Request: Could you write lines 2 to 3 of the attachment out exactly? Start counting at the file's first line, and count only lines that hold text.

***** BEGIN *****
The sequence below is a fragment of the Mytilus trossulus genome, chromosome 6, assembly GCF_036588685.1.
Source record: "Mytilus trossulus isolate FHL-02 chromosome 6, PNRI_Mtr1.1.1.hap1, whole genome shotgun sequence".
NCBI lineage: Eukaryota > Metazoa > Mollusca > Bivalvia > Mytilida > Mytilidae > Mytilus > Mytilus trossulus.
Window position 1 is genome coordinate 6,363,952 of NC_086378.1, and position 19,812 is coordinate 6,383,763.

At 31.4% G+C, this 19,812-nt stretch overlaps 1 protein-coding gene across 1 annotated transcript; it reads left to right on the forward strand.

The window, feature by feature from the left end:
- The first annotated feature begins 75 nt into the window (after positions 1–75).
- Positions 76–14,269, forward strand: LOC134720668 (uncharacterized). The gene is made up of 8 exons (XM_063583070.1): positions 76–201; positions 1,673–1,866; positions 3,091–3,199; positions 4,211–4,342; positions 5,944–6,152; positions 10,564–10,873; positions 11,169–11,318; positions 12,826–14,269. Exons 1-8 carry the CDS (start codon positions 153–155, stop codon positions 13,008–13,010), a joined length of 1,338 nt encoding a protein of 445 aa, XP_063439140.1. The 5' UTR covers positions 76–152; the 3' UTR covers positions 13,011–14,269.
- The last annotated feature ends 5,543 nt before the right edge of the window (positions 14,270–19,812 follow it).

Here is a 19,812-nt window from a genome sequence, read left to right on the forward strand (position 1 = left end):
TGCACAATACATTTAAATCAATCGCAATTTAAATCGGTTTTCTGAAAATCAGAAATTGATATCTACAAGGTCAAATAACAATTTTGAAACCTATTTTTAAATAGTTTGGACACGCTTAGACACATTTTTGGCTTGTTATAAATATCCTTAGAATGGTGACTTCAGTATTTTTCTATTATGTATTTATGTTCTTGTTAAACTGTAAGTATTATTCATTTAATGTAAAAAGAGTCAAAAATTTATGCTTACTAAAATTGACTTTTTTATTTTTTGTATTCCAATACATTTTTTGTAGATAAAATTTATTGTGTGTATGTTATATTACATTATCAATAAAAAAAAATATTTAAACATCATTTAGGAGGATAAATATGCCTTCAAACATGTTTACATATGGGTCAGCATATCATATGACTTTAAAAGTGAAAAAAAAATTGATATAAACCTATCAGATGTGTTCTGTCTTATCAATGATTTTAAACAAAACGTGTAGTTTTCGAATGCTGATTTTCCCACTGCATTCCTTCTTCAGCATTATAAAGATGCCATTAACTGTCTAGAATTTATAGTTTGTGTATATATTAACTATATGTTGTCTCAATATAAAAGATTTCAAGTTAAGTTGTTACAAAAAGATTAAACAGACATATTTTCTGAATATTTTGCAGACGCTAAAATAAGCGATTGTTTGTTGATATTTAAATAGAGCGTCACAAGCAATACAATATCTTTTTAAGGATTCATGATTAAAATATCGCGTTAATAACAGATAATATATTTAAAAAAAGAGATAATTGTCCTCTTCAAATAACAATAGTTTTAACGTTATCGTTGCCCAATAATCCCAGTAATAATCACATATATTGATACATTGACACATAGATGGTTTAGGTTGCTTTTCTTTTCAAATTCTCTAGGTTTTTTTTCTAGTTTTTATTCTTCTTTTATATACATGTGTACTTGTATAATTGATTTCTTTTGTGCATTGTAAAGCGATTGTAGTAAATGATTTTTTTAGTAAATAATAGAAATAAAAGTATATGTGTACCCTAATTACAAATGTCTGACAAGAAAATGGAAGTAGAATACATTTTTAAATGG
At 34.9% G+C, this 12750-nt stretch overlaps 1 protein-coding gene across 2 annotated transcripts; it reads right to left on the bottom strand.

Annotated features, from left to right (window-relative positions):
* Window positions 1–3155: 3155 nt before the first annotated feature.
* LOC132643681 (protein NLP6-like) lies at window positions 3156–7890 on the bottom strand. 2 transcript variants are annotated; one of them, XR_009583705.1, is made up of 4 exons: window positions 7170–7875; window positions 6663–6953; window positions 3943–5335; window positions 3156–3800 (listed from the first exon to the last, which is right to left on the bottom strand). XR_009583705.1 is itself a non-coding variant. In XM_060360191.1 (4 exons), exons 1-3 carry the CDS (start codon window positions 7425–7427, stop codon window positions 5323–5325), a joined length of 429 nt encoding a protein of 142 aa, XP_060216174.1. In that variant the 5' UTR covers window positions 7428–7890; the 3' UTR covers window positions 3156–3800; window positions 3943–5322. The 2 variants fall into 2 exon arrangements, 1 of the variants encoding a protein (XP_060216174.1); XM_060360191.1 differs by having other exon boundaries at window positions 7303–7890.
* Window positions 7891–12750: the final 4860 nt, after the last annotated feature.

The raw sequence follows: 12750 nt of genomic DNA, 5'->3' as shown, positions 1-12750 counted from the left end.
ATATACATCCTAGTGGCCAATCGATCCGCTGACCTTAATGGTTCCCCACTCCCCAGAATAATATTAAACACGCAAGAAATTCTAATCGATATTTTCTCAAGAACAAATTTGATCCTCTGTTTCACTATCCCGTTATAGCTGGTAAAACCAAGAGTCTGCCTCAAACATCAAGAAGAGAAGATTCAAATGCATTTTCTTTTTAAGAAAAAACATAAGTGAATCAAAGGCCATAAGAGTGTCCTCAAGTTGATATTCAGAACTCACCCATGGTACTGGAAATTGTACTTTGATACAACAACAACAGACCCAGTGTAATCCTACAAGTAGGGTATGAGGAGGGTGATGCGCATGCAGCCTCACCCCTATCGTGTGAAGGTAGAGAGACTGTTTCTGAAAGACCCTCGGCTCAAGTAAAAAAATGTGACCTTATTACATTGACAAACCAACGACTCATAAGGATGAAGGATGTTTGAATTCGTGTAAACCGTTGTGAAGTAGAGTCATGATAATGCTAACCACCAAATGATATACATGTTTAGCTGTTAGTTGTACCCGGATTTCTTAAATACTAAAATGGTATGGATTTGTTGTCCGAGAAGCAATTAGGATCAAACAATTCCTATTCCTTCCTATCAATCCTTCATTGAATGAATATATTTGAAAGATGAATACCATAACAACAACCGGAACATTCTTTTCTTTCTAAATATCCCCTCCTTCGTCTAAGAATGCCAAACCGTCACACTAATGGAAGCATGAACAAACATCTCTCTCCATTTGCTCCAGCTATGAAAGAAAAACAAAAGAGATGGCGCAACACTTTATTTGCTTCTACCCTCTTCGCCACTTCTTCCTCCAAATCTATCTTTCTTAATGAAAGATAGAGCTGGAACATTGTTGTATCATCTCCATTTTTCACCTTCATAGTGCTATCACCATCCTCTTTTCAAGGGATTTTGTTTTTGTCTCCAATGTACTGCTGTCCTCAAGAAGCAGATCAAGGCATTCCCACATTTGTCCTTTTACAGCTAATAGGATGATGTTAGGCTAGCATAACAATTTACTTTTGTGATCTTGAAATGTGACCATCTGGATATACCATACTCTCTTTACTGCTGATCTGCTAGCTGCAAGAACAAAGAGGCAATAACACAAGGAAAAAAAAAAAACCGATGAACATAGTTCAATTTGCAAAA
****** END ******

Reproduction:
Source record: "Mytilus trossulus isolate FHL-02 chromosome 6, PNRI_Mtr1.1.1.hap1, whole genome shotgun sequence".
NCBI lineage: Eukaryota > Metazoa > Mollusca > Bivalvia > Mytilida > Mytilidae > Mytilus > Mytilus trossulus.